Once you have narrowed down the type of institution that is best for you, you will need to prepare application materials that showcase you in the best light. To do this, all panelists highly recommended customizing cover letters and applications to each institution to which you apply. This helps the reviewers gauge your fit. The panelists gave handed-down loads of sage advice, including to: tailor your relevant experiences to those that are relevant to the position, repurpose buzzwords from the job posting in your cover letter and don’t be afraid to use underlined or bold text, and reach out to people in your network who are affiliated with the institution to which you are applying and ask what is most important to include. They also recommend that you absolutely know what the institution is offering you, figure out how you can leverage your existing relationships to get your research where you need it to go, and present potential collaborations as a strength. Lastly, though it may seem obvious, be absolutely sure that there are no typos in your cover letter and application. Have friends or colleagues look over your materials before you submit them. And, because the fit is a very specific aspect of a job hunt, it is likely that you will need to apply to several places to find your perfect fit. “Don’t get frustrated, keep rolling the dice,” advises Marcello.
The panelists urged that you be prepared for anything when it comes to interviews. Depending on the institution, you may have to give a sample lecture or research talk tailored to undergrads or to an interview committee, or you may have a phone interview. For even more of a flavor of your competency, some schools even throw you into a classroom and have you give a lecture to a real class. Through all of this, remember to make sure that you convey that you are focused on the students above all else.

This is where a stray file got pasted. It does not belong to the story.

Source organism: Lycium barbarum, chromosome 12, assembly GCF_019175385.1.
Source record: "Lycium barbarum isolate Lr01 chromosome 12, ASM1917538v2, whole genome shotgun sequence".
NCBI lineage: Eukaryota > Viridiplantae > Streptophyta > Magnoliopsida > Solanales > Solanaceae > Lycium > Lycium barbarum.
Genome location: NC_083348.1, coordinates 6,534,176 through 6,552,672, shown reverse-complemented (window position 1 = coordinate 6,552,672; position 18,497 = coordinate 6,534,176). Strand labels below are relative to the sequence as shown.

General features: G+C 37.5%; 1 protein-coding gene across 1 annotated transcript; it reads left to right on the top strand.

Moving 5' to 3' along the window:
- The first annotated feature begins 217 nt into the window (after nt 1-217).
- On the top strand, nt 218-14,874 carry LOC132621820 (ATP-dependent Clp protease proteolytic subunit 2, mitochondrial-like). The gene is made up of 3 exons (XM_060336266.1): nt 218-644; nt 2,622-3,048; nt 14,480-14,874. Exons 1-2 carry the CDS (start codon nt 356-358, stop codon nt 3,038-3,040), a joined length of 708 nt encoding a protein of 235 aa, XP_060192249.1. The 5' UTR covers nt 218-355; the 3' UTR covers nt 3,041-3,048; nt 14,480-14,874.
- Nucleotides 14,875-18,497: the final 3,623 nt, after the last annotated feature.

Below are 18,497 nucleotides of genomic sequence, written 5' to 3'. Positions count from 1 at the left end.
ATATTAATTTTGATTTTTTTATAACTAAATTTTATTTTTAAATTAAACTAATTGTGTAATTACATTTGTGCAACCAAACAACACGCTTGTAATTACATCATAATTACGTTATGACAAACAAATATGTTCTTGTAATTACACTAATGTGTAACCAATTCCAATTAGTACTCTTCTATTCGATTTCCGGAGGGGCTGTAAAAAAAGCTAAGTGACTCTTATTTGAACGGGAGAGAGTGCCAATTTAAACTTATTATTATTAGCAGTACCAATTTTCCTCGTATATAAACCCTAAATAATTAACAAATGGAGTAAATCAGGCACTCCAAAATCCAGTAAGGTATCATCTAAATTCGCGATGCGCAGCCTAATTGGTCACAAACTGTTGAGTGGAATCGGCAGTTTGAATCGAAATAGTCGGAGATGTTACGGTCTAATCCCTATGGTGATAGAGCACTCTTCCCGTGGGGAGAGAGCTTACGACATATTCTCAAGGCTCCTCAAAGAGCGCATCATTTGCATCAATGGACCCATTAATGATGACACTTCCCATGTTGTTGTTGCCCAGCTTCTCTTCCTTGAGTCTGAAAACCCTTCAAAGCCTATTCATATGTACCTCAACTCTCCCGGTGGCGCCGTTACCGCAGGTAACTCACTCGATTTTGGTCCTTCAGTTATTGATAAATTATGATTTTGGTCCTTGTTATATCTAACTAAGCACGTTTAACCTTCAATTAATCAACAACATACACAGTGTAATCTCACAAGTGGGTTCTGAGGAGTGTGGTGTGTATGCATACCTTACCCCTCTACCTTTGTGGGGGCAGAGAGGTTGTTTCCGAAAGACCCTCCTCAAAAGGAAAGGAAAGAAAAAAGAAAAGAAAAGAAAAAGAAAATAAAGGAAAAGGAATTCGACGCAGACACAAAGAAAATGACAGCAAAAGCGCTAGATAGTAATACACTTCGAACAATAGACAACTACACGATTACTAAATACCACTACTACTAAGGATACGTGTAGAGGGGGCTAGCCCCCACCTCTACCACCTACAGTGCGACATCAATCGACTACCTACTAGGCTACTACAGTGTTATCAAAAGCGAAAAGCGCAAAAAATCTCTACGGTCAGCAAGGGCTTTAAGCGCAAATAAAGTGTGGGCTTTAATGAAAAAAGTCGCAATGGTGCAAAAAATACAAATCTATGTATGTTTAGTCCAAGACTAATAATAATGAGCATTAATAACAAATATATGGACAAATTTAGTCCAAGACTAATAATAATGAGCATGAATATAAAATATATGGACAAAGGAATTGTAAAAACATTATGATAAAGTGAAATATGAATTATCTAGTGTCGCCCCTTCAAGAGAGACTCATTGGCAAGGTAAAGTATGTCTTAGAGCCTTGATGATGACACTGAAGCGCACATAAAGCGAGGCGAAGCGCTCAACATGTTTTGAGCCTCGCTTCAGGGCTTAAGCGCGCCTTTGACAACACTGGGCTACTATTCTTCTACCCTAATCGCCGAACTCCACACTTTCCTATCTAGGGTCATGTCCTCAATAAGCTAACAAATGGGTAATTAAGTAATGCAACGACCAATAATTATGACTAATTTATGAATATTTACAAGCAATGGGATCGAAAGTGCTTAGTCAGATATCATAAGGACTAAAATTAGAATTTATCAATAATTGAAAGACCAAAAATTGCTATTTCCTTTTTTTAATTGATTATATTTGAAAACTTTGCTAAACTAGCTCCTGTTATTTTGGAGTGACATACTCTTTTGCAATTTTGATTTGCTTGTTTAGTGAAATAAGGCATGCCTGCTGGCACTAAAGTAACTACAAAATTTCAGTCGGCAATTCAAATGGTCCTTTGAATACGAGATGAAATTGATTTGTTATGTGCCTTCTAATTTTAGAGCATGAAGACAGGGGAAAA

Another way to prep for success: knowing the latest literature in science education. As you would for research journals, subscribe to science education journals to keep current on cutting-edge strategies for increased engagement, retention, and learning. Marcello suggests CBE Life Sciences Education. You will be sure to impress interviewers when you drop certain buzzwords and know exactly what they mean.
Teach because you love it!
Teaching strategies and syllabi may differ, but teachers can all agree on one thing: teaching is not just a job. According to Ruiz, “it’s an obsession.” “How to get students engaged, grading, dealing with students—you have to love all of it since it’s a majority of your job no matter how much research you’re doing,” urges Allen. Marcello agrees. “It’s not much money and it’s a lot of work, so you have to have the drive and be happy.”
Keywords: teaching, STEM education, career advice, how to apply
Author: Caitlyn is a 3rd year Ph.D. candidate in the Department of Medicine at Rutgers New Jersey Medical School in Newark, NJ where her research focuses on breast cancer dormancy in the bone marrow. Email: email@example.com
Editors: Stephen Madamba, Tristan Fehr